The thing about fuel economy: More to it than you may think

The three most talked about topics in the current news cycle are: weather; public health and/or public safety; and the economy. These topics can be further divided into sub-categories: Floods, droughts and heat for weather; reproductive rights, and COVID-19 and the monkey pox viruses related to public health and/or public safety; and where the economy is concerned, some of the more profiled associated sub-categories are inflation, barer grocery store shelves, supply chain issues and the cost and availability of gasoline.

As an aside, take the COVID-19 pandemic as a public health emergency, for example. The SARS CoV-2 contagion could very well be the least understood of all major communicable diseases; regarding the treatment thereof perhaps it’s ditto. More will benefit as more is learned.

It’s no different with how I feel about climate change. We become that much more informed each time we learn something factually new.

Okay, so in terms of cost and availability of automobile fuel, an item covered regularly in current – and recent – news is a subject that gets people’s attention because the purchase of such, for many households, creates a real financial burden: it can eat up a good chunk of the family budget. I’m confident this is something most households would rather not have to deal with.

Which is why I want to allot space today to discussing motor vehicle fuel economy and how air quality can be impacted by this.

Before getting to the meat of the matter, I find it helpful to talk about the development of the automobile and of its use in the United States.

The road behind

Automobile development in America began during the late 19th century. Almost immediately, seemingly, there was a battle for dominance. The tug-of-war was between the gasoline-driven conveyance and the electrically-propelled motor vehicle. We all know how that played out.

Furthermore, as time marched ahead and the progress odometer rolled over from the 19th to the 20th century, cars saw marked improvement – to which the assembly line played a large and integral part. Improvements were realized in style, comfort, quality, maintainability and, yes, durability and versatility.

Concomitant with the development and use, meanwhile, was dispensed fuel availability. As time rolled ahead sales outlets for these power vehicles became a dime a dozen. Also keeping pace, at least for a while, anyway, were the thoroughfares on which the so-called “tin lizzies” traveled, dirt roads first, followed by plank roads and evolving, ultimately, into what are driven upon today.

A turning point

Car advancement has been anything but static. In fact, it could be argued even that in that development’s evolutionary journey an inflection point has been reached: that is, the so-far slow but nevertheless steady transition from gasoline- to electric-driven propulsion. It is not the transition itself, but the speed and dynamics of it that warrants our paying close attention, especially in this – the climate change – age.

So, what say we turn our attention to fuel economy, indeed an important construct to overall operation and improved air quality?

There is no question the number of miles that an automobile can travel on a gallon of gas has increased, a good thing considering the auto’s fuel-capacity or -storage limitations. What’s more, with distances between gas stations along the highway being comparatively few and far between (the distance between such could be hundreds of miles), a car getting reasonably good gasoline economy coupled with a high capacity on-vehicle fuel-storage capability, for all intents and purposes allows for worry-free travel along these thoroughfares. The greater the vehicle fuel economy, the longer it can be driven for a given size gas tank.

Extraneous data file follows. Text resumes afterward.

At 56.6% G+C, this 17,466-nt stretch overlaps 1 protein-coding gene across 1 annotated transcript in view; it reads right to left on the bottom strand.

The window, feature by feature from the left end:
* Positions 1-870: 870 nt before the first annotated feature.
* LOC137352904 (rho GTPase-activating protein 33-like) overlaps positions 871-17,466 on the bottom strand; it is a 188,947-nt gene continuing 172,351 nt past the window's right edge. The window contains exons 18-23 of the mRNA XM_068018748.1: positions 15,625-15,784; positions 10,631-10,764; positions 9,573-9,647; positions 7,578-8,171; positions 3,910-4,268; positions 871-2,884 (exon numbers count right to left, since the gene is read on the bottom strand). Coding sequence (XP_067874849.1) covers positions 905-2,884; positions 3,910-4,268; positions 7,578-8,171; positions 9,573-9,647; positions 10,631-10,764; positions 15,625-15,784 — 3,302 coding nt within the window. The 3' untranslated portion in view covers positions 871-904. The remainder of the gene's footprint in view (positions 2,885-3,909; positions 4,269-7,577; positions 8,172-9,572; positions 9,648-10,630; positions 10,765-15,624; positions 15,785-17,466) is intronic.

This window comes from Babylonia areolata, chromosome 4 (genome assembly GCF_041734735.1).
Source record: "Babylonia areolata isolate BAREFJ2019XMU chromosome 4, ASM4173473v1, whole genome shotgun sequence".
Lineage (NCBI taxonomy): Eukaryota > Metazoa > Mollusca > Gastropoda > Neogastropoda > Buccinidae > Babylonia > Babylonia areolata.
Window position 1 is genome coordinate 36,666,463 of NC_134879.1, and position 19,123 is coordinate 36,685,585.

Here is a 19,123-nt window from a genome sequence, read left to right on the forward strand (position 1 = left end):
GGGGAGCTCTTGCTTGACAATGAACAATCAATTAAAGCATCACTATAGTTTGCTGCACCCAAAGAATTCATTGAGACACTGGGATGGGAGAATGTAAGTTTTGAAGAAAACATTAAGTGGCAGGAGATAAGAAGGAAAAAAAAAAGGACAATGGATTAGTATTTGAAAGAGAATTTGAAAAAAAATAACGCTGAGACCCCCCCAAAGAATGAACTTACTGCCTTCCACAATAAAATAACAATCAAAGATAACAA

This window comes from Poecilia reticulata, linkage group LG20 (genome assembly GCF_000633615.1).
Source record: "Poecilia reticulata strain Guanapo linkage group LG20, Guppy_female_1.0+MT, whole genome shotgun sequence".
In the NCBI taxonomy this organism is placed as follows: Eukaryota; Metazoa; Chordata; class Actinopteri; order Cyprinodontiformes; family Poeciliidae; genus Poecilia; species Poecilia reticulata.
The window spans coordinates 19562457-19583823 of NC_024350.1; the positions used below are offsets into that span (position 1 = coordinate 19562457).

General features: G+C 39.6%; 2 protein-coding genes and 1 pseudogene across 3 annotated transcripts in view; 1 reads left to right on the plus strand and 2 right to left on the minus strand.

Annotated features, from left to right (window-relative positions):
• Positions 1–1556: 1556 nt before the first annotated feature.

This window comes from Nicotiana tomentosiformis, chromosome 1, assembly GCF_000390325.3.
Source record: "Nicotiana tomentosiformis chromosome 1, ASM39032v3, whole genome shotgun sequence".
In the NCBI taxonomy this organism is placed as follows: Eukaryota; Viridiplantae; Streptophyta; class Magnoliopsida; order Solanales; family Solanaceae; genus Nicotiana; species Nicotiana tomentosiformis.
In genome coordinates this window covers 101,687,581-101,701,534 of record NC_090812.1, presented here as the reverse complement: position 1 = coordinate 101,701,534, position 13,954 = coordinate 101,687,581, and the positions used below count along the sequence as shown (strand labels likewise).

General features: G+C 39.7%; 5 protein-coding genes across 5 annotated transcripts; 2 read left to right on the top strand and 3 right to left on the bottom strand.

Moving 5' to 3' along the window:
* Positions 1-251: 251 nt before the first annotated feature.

But, there is another benefit also. The more efficiently the fuel is burned, the better the vehicle’s performance, the more money that can be saved and the fewer pollutants there are coming out of the car’s exhaust.

The numbers: What they say

A car having a 20 gallon gas tank filled to capacity and a 20 miles per gallon average fuel economy rating will go 400 miles total. On the other hand, an auto with a 15 gallon tank filled to capacity and a 25 miles per gallon fuel rating can go nearly as far – 375 miles in all – the key difference here being the amount of tailpipe emissions left behind in the air. Whereas with car number 1 with its 20 mpg fuel economy rating will dump 100 carbon pounds into the surrounding air over that 400-mile distance, with car number 2, the one getting 25 mpg, over the 375 miles traveled, its carbon output is 75 pounds or 80 pounds released over 400 miles.

What’s important to note is that for every gallon of gasoline burned, the amount of carbon released per gallon is 5 pounds and, in addition, it is not uncommon for American motorists to log a total of 8,000 miles or more in a year’s time. Another key consideration to keep in mind: for that 400-mile distance, in the case of vehicle number 1, 400 gallons of gas is consumed, while in the case of vehicle number 2, needed is 320 gallons which means that 2,000 pounds and 1,600 pounds of carbon, respectively, is exhaust-pipe-spewed into the air. Over time, and with the number of internal-combustion-engine-powered automobiles logging better than 3 trillion miles annually, the savings from driving more fuel-efficient vehicles, which by now should be glaringly obvious, really do add up, in the economical and environmental senses, alike.

– Alan Kandel

Copyrighted material.

Home page image credit: Copyright 2020 Environmental Defense Fund. The original material is available at: https://www.edf.org/federal-clean-car-standards

This post was last updated on Aug. 3, 2022 at 8:07 a.m. Pacific Daylight Time.

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